Immune infiltration in neuroblastoma is associated with patient prognosis
To interrogate immune cell infiltration in neuroblastoma gene expression datasets, we inferred the abundance of six common immune cell types, naïve B cells, memory B cells, CD4+ T cells, CD8+ T cells, NK cells, and monocytes. This method has been well-established and validated in multiple studies[24,25]. We first evaluated immune cell infiltration in the Oberthuer neuroblastoma gene expression dataset. We observed that the infiltration of certain immune cells was positively associated with overall survival, while the infiltration of other immune cells was negatively associated. High abundance of naïve B cells, memory B cells, CD8+ T cells, and NK cells was significantly associated with longer overall survival [Figure 1A-D]. Conversely, high infiltration of CD4+ T cells was negatively associated with overall survival [Figure 1E]. The infiltration of monocytes was not significantly associated with survival based on a Log-rank test [Figure 1F]. Previous reports have suggested that few B cells infiltrate neuroblastoma tumors[27,28] and little is known about their exact role in neuroblastoma. In addition, several studies have recently shown that B cells are crucial in mounting an effective anti-tumor immune response[29-31]. In our study, naïve B cells were highly significantly associated with survival as compared to the other major immune cell types, which sparked our interest.
Figure 1. Immune cell inference is associated with patient prognosis. KM plots showing the association between high and low levels of (A) naïve B cells; (B) memory B cells; (C) CD8+ T cells; (D) NK cells; (E) CD4+ T cells; and (F) Monocytes in the Oberthuer dataset. LR-p: P-value calculated by Log-rank tests; HR: hazard ratio from univariate Coxph regression models; Cox-p: P-value calculated by univariate Coxph regression models.
To validate our findings in the Oberthuer dataset, we collected several additional independent datasets containing patient survival information [Supplementary Table 1] and inferred immune cell infiltration for each dataset. We found a highly reproducible pattern where high infiltration of naïve B cells was consistently associated with better overall survival [Figure 2A]. Increased infiltration of CD8+ T cells and NK cells were also significantly associated with longer survival in more than half of the datasets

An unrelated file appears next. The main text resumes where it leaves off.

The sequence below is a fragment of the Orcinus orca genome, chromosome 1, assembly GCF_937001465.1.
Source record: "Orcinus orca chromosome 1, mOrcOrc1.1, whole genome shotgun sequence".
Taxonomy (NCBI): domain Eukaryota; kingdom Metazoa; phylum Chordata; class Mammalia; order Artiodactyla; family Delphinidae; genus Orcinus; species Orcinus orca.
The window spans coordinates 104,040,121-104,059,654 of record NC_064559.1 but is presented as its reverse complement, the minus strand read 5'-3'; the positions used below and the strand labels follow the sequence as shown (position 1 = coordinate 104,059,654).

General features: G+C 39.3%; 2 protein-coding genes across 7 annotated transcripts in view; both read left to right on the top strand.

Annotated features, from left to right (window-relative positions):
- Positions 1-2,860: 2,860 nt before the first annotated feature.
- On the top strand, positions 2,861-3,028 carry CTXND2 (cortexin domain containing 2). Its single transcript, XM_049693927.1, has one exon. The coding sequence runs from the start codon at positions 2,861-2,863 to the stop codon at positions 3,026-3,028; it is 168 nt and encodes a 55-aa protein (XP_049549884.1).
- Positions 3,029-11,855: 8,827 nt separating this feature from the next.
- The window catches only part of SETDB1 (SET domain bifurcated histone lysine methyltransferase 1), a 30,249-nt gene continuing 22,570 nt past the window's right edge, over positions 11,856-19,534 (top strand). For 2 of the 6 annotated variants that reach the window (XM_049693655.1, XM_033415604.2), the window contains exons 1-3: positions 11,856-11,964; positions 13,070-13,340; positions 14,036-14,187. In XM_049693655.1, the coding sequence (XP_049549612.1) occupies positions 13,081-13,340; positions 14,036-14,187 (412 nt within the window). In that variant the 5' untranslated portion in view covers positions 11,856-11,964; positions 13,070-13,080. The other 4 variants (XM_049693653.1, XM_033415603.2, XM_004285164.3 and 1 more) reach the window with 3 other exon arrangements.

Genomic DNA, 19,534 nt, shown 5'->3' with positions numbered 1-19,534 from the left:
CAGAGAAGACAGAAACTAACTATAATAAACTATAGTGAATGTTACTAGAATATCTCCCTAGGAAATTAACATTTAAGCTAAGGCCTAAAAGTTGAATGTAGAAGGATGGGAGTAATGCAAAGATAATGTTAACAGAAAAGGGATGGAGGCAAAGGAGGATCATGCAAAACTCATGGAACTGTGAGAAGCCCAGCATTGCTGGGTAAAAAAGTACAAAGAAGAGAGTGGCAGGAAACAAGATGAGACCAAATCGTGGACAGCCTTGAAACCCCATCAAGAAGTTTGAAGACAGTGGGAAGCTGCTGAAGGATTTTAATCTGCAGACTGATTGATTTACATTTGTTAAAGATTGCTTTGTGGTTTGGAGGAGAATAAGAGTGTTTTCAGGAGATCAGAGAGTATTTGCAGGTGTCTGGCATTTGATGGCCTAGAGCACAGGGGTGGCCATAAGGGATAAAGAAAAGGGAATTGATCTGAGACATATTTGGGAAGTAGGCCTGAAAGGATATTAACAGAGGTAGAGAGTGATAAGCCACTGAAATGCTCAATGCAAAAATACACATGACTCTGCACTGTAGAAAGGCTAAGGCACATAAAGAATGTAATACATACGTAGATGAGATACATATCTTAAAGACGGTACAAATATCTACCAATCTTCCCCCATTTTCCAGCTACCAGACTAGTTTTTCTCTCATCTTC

Figure 2. Naïve B cells consistently associated with overall and recurrence-free survival. (A) KM plots showing the association between high and low levels of naïve B cell infiltration and overall survival in the SEQC, Rajbhandari, ICGC (TARGET), Westerman and Berwanger datasets (datasets ordered based on sample size). (B) KM plots showing the association between high and low levels of naïve B cell infiltration and recurrence-free survival in the Oberthuer, SEQC, and Rajbhandari datasets (datasets ordered based on sample size).
Naïve B cells highly associated with survival independent of clinical variables
Naïve B cells were highly associated with patient prognosis in all evaluated datasets using univariate analyses. However, several clinical variables are also known to be highly associated with overall patient survival. The presence of MYCN amplifications (MYC-Gain) automatically classifies neuroblastoma as high-risk[2,32] and patients with this amplification are treated more intensely to increase the probability of overall survival. We thus stratified patients based on MYCN amplification status and evaluated the association of naïve B cells with overall survival in MYC wild type and MYC-Gain patients [Figure 3A]. Patients exhibiting MYC-Gains indeed had much shorter overall survival, but patients with MYC-Gain and high naïve B cell infiltration did live significantly longer in two out of three evaluated datasets and the last datasets showed a trend of prolonged survival of patients with high naïve B cell infiltration [Figure 3A]. The infiltration of naïve B cells in patients who did not have MYC-Gains was also significant in two out of three datasets (P < 0.05) [Figure 3A].